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    I'm sort of in the same category. I model Norfolk & Western circa 1955, yet I do have some newer Norfolk Southern equipment. I really just put all my newer stuff on the back-burner so to speak, as I want to focus on one specific time period. But, as others said, changing vehicles and a structure or two could make time change on any layout.
     
  6. dmurphy

    dmurphy TrainBoard Member

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    I do much of the same thing - I collect rolling stock and engines from several different eras and railroads and my layout has a generic midwestern look - so by switching buildings and equipment - I can do different eras - not at the level of fine detail yet!

    Doug
     
  7. JohnC

    JohnC TrainBoard Member

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    I've seen old equipment running on prototype 1:1 scale freights. A couple of years back, a B&M freight pulled through Andover, MA with a slew of "dated" equipment that was still in revenue service. There were Erie, EL, Pennsy, LV, and PLE (with NYC logo) cars going through. The equipment was very weathered, but operational.

    I was really excited to see this and it gave me some ideas. Run the old equipment, but rust it up quite a bit. The other thought I had is suppose Conrail took over all these lines, but never repainted the equipment to the Conrail brown?

    This could also be done to represent the merger-fusion as it's happening - just like when Guilford merged in the B&M, MEC and DH. There were mixed old and new equipment of all of the roads.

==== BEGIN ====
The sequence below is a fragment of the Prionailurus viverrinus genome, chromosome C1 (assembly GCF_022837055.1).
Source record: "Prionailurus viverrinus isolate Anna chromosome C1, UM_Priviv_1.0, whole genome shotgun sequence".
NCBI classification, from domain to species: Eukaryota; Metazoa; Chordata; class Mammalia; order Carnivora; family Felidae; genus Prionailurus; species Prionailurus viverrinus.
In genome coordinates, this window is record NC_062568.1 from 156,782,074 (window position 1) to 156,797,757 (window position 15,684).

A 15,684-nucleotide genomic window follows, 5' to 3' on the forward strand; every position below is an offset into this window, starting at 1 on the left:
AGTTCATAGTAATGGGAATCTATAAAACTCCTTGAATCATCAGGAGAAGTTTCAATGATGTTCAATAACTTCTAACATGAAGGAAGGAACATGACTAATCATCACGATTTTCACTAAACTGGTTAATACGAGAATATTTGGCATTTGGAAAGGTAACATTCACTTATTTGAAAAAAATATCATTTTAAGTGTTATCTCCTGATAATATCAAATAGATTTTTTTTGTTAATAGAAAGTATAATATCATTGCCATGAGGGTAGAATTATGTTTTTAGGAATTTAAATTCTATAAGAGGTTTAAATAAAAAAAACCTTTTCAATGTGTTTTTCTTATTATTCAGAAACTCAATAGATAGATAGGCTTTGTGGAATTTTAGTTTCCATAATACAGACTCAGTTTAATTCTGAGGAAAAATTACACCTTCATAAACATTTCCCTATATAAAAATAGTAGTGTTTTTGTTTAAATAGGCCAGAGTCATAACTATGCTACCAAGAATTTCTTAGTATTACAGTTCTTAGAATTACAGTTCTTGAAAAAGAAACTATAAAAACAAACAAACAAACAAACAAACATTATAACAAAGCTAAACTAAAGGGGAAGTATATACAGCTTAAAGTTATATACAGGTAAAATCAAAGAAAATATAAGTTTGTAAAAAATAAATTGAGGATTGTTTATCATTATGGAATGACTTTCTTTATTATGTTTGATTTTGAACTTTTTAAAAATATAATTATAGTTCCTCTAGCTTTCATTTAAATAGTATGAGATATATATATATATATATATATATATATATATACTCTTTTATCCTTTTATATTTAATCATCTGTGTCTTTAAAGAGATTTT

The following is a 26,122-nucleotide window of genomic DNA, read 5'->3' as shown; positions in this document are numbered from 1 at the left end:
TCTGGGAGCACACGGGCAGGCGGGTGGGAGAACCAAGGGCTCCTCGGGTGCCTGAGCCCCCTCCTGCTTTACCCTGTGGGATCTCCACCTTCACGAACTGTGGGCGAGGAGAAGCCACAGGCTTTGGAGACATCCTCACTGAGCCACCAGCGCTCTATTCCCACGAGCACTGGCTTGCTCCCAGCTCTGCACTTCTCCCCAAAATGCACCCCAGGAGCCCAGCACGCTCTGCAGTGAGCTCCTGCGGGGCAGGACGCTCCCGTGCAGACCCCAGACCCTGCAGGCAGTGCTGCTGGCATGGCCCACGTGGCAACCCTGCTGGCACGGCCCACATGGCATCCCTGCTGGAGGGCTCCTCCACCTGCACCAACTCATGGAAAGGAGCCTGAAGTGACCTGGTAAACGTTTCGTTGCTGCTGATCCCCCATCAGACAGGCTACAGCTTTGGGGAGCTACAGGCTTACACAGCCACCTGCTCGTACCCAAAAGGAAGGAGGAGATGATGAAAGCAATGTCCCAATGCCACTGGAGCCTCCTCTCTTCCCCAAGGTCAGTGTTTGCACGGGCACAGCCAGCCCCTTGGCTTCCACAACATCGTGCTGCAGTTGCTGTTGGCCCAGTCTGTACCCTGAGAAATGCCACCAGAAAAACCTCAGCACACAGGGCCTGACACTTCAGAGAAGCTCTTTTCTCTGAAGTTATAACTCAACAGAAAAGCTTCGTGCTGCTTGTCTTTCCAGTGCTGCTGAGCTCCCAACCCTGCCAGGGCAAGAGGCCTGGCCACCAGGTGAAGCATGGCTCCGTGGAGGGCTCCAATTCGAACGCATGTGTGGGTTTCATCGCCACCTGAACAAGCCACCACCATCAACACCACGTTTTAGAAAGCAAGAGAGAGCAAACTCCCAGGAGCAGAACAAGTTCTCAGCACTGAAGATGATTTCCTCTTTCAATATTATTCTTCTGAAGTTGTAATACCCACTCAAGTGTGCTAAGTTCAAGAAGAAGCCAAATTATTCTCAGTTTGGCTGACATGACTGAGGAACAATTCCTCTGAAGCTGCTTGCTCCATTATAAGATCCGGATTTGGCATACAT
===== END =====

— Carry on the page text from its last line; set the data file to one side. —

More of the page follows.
Just my 2-Cents worth.

    John
     
  8. ilitig8

    ilitig8 TrainBoard Member

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    I had much the same quandry. I wasn't as much worried about the cars (since as others have pointed out they often stay in service for many years) as I was the locomotives. I really love steam but not the first generation diesels. I always loved second generation diesels BUT began to collect all the wonderful new modern power we have. When it became clear that there was not enough good N scale steam to satisfy my desires (though I don't mind bashing, an entire fleet was more effort than I wanted to give because I love to RUN trains) I decided to use some licenseand include second generation diesels BUT that didn't satisfy me either. My final plan gelled about that time. I am building a three level three era layout, and though all the levels are connected and you will see a Mikado drift past a modern engine facility and a Dash 9 running past a coaling tower that still appears new I only pickup and cut cars on the "correct" level. My first level is ~1951 (late steam era on the Southern) the second level is ~1981 (NS right after the NW/SRR merger) and the top level is ~1999 (NS post CR aquisition) This lets me run most any engine owned by SRR/NS owned in the last 50 years in any paint scheme and lets me also run NW schemes that were around at merger time and CR schemes and engines at aquisition time. Further due to all the "run-through" power on the Modern NS I have few limits! This and Kato/Atlas release schedule lately is HARD on the wallet! This is my solution to my desires and I accept the non-proto aspects of what I am doing BUT in the end I am happy. If a rivet counter comes by to operate they will be able to keep to a single level.

    I have learned tacking such a layout as a lone wolf is certainly slow but trackwork on the second level begins as soon as I get my paws on the Atlas code 55.

    Vandy